All these inequalities bound only the residuals instead of the actual error, that is, the distance between the current iterate *x*_{n} and the exact solution.

## Extensions of the method

Like other iterative methods, GMRES is usually combined with a preconditioning method in order to speed up convergence.

The cost of the iterations grow as O(*n*^{2}), where *n* is the iteration number. Therefore, the method is sometimes restarted after a number, say *k*, of iterations, with *x*_{k} as initial guess. The resulting method is called GMRES(*k*) or Restarted GMRES.

## Comparison with other solvers

The Arnoldi iteration reduces to the Lanczos iteration for symmetric matrices. The corresponding Krylov subspace method is the minimal residual method (MinRes) of Paige and Saunders. Unlike the unsymmetric case, the MinRes method is given by a three-term recurrence relation. It can be shown that there is no Krylov subspace method for general matrices, which is given by a short recurrence relation and yet minimizes the norms of the residuals, as GMRES does.

Another class of methods builds on the unsymmetric Lanczos iteration, in particular the BiCG method. These use a three-term recurrence relation, but they do not attain the minimum residual, and hence the residual does not decrease monotonically for these methods. Convergence is not even guaranteed.

The third class is formed by methods like CGS and BiCGSTAB. These also work with a three-term recurrence relation (hence, without optimality) and they can even terminate prematurely without achieving convergence. The idea behind these methods is to choose the generating polynomials of the iteration sequence suitably.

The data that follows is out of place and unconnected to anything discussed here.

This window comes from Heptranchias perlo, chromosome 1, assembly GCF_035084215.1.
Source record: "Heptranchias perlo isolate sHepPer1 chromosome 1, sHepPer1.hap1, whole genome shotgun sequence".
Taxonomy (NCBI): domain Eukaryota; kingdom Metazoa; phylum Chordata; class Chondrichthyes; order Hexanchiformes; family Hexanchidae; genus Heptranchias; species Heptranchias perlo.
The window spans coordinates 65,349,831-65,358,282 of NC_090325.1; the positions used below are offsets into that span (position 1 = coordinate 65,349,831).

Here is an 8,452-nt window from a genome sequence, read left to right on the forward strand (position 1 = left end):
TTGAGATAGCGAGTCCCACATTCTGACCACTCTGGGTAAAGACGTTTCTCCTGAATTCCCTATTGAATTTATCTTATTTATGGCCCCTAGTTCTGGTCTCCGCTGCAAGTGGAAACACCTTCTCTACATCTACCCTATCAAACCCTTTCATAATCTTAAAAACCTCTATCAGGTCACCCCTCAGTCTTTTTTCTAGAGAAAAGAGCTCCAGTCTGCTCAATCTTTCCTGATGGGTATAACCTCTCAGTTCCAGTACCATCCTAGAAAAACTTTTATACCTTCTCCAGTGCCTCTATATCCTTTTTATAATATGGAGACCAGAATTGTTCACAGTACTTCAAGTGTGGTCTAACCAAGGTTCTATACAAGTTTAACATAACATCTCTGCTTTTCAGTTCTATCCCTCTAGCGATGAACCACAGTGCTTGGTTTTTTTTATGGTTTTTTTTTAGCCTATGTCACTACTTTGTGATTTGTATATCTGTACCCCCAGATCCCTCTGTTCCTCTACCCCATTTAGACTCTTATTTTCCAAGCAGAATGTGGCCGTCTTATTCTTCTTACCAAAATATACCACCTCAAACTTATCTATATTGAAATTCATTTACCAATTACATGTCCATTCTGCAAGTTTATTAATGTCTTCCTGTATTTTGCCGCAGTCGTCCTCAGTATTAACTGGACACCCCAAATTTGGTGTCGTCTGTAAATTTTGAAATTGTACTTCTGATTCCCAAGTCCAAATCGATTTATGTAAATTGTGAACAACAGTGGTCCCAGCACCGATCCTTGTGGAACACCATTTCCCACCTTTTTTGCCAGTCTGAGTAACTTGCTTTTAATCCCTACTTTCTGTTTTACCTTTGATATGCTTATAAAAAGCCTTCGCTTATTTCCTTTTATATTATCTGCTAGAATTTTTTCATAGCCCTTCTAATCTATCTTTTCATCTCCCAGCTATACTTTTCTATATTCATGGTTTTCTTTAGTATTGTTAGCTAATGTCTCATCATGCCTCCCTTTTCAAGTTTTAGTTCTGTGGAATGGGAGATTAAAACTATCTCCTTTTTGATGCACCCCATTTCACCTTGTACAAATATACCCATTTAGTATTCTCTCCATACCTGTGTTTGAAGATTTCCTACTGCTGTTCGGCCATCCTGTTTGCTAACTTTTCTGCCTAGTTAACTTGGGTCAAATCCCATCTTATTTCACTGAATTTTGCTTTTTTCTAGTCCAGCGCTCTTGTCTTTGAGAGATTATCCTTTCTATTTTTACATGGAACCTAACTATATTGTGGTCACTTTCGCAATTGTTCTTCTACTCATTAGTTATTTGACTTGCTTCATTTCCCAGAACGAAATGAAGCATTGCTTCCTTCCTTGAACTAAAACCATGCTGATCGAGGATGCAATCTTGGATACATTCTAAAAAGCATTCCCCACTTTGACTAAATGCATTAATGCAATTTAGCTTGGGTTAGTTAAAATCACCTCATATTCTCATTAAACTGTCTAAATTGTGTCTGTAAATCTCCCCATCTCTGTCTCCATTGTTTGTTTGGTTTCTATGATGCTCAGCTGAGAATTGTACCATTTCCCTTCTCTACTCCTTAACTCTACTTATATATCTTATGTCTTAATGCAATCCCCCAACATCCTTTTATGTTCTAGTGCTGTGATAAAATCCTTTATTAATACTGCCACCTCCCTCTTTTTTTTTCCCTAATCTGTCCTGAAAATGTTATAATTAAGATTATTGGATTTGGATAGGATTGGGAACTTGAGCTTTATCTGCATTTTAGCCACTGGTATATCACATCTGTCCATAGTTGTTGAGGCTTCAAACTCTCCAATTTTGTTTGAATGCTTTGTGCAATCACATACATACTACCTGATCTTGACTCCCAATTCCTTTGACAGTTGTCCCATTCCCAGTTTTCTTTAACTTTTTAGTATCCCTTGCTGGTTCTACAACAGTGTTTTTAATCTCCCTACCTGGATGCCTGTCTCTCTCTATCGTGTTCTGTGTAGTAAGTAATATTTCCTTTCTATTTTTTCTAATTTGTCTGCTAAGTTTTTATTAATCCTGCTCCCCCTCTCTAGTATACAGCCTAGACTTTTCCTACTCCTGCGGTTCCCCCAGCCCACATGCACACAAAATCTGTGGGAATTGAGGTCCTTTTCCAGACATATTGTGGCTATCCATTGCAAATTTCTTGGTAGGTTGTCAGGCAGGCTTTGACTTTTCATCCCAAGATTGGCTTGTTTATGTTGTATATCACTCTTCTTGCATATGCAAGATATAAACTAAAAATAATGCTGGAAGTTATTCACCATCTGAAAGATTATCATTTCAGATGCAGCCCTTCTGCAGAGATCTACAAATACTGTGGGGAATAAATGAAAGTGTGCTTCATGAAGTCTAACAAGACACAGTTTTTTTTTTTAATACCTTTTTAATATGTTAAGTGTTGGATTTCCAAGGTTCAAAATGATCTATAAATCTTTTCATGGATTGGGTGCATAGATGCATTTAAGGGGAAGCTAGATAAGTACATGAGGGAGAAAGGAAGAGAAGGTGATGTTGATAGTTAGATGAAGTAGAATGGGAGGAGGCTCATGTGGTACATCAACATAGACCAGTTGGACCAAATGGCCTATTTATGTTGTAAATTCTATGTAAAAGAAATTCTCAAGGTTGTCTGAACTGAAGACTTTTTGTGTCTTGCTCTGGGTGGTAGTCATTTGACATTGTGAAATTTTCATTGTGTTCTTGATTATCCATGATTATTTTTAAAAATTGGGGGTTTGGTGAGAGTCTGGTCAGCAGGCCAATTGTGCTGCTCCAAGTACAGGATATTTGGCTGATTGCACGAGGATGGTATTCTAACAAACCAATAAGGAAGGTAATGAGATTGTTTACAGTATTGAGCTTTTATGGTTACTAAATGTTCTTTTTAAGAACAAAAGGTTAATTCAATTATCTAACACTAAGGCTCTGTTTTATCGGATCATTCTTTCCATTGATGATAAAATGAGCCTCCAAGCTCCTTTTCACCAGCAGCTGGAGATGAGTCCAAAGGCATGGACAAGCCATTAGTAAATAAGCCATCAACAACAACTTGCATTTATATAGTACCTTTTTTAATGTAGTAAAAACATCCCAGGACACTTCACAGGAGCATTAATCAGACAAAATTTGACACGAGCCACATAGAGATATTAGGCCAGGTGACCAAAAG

None of these three classes is the best for all matrices; there are always examples in which one class outperforms the other. Therefore, multiple solvers are tried in practice to see which one is the best for a given problem.

## Solving the least squares problem

One part of the GMRES method is to find the vector which minimizes

Note that is an (*n*+1)-by-*n* matrix, hence it gives an over-constrained linear system of *n*+1 equations for *n* unknowns.

The minimum can be computed using a QR decomposition: find an (*n*+1)-by-(*n*+1) orthogonal matrix Ω_{n} and an (*n*+1)-by-*n* upper triangular matrix such that

The triangular matrix has one more row than it has columns, so its bottom row consists of zero. Hence, it can be decomposed as

where is an *n*-by-*n* (thus square) triangular matrix.

The QR decomposition can be updated cheaply from one iteration to the next, because the Hessenberg matrices differ only by a row of zeros and a column:

where *h*_{n+1} = (*h*_{1,n+1}, …, *h*_{n+1,n+1})^{T}. This implies that premultiplying the Hessenberg matrix with Ω_{n}, augmented with zeroes and a row with multiplicative identity, yields almost a triangular matrix:

This would be triangular if σ is zero. To remedy this, one needs the Givens rotation

where

With this Givens rotation, we form

Indeed,

is a triangular matrix.

Given the QR decomposition, the minimization problem is easily solved by noting that

with *g*_{n} ∈ **R**^{n} and γ_{n} ∈ **R**, this is

The vector *y* that minimizes this expression is given by

Again, the vectors are easy to update.^{[3]}

## See also

## Notes

## References

- A. Meister,
*Numerik linearer Gleichungssysteme*, 2nd edition, Vieweg 2005, ISBN 978-3-528-13135-7. - Y. Saad,
*Iterative Methods for Sparse Linear Systems*, 2nd edition, Society for Industrial and Applied Mathematics, 2003. ISBN 978-0-89871-534-7. - Y. Saad and M.H. Schultz, "GMRES: A generalized minimal residual algorithm for solving nonsymmetric linear systems",
*SIAM J. Sci. Stat. Comput.*,**7**:856-869, 1986. Template:Hide in printTemplate:Only in print. - J. Stoer and R. Bulirsch,
*Introduction to numerical analysis*, 3rd edition, Springer, New York, 2002. ISBN 978-0-387-95452-3. - Lloyd N. Trefethen and David Bau, III,
*Numerical Linear Algebra*, Society for Industrial and Applied Mathematics, 1997. ISBN 978-0-89871-361-9. - Dongarra et al. ,
*Templates for the Solution of Linear Systems: Building Blocks for Iterative Methods*, 2nd Edition, SIAM, Philadelphia, 1994